Ground Squirrel

Last updated: May 27, 2024
Verified by: AZ Animals Staff
Cora Hiranaka/

Ground squirrels are adept excavators and can dig colonial burrows larger than football fields!


Ground Squirrel Scientific Classification


Read our Complete Guide to Classification of Animals.

Ground Squirrel Conservation Status

Ground Squirrel Locations

Ground Squirrel Locations

Ground Squirrel Facts

Insects and larvae, amphibians, small mammals including mice, rabbits and other ground squirrels, eggs
Main Prey
Group Behavior
  • Solitary
  • Colony
Fun Fact
Ground squirrels are adept excavators and can dig colonial burrows larger than football fields!
Biggest Threat
Habitat degradation and predators
Most Distinctive Feature
Standing up on hind legs to look around
Other Name(s)
Some members of the ground squirrel family include marmots, prairie dogs and chipmunks
Litter Size
Average of about 5 to 8, depending on species
Grasslands, savannas, open forests, rocky or mountainous regions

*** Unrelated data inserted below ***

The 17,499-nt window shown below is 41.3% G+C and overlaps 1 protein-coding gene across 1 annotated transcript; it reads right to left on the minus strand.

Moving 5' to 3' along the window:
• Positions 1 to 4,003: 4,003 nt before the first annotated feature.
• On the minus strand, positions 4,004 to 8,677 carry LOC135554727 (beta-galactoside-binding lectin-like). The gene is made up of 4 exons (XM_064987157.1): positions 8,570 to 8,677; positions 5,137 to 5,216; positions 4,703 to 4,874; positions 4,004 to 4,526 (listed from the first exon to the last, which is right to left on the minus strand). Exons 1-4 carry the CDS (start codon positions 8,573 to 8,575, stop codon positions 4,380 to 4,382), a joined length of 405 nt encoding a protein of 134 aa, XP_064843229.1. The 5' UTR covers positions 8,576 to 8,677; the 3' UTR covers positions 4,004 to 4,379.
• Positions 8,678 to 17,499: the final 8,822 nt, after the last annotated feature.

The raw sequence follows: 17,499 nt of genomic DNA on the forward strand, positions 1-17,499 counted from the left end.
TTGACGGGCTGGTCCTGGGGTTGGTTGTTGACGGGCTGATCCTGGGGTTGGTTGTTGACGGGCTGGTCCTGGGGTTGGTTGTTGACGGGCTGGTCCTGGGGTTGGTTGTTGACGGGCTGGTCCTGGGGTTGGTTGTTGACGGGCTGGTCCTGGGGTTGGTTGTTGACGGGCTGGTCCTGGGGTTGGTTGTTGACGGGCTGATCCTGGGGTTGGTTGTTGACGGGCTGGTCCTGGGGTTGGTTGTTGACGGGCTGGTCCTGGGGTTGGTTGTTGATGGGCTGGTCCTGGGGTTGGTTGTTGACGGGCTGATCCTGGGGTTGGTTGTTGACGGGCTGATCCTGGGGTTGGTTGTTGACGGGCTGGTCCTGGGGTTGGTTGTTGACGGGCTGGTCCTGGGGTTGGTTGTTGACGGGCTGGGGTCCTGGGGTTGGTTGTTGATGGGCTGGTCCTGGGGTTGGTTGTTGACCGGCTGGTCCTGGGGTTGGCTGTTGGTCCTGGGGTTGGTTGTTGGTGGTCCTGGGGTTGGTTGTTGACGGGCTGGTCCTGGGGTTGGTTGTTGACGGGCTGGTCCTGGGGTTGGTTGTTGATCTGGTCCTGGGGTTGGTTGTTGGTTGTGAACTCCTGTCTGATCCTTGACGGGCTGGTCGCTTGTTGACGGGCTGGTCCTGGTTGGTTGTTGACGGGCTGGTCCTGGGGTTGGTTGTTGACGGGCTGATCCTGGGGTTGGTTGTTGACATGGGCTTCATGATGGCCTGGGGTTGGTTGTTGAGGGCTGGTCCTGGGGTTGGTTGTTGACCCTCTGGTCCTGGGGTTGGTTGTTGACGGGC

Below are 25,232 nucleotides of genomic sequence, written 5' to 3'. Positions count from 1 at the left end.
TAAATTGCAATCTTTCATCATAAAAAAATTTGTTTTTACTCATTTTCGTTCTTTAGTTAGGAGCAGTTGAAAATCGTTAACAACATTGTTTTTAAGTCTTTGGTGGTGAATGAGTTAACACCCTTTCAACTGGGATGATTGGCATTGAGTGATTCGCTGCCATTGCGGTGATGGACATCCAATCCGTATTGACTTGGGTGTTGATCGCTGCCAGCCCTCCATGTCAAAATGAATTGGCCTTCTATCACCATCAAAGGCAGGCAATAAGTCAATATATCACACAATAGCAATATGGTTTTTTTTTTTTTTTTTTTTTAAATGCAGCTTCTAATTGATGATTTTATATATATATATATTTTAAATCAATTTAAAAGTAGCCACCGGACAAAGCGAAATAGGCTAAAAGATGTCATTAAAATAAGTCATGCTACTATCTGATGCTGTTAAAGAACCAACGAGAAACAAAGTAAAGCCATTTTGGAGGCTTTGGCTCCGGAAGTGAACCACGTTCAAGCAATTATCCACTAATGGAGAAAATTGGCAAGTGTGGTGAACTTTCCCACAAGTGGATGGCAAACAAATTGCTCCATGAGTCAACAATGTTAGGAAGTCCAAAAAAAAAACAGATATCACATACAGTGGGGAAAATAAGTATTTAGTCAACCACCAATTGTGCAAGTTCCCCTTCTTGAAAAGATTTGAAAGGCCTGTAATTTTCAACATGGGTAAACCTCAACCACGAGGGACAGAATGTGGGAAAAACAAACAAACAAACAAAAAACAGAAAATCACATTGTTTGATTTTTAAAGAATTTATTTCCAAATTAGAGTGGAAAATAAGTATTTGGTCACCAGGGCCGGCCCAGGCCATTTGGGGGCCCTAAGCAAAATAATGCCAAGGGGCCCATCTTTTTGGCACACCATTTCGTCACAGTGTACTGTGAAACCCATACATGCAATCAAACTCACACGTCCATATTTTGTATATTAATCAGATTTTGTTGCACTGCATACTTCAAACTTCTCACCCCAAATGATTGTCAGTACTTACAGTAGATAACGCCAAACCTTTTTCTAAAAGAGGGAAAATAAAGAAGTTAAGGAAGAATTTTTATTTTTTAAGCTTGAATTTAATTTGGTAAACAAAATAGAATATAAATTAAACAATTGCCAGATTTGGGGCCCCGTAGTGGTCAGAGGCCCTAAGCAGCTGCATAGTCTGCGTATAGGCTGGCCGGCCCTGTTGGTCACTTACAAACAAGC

Owls, hawks, eagles, raccoons, foxes, wolves, weasels, snakes, and more
Average Litter Size
5 to 8 on average, depending on the species
  • Diurnal
  • Crepuscular
  • Colony
  • Sociable
  • terrestrial
Favorite Food
Fruits, nuts and seeds
North America, Europe, Asia, Africa
Nesting Location
Mostly burrows, but some species nest on the ground

Ground Squirrel Physical Characteristics

  • Brown
  • Grey
Skin Type
3 to 15 years
0.1 to 30 pounds, depending on the species
6 to 30 inches, depending on the species.
Age of Sexual Maturity
1 year
Age of Weaning
Varies depending on species

View all of the Ground Squirrel images!

Share on:

Ground squirrels are adept excavators and can dig colonial burrows larger than football fields!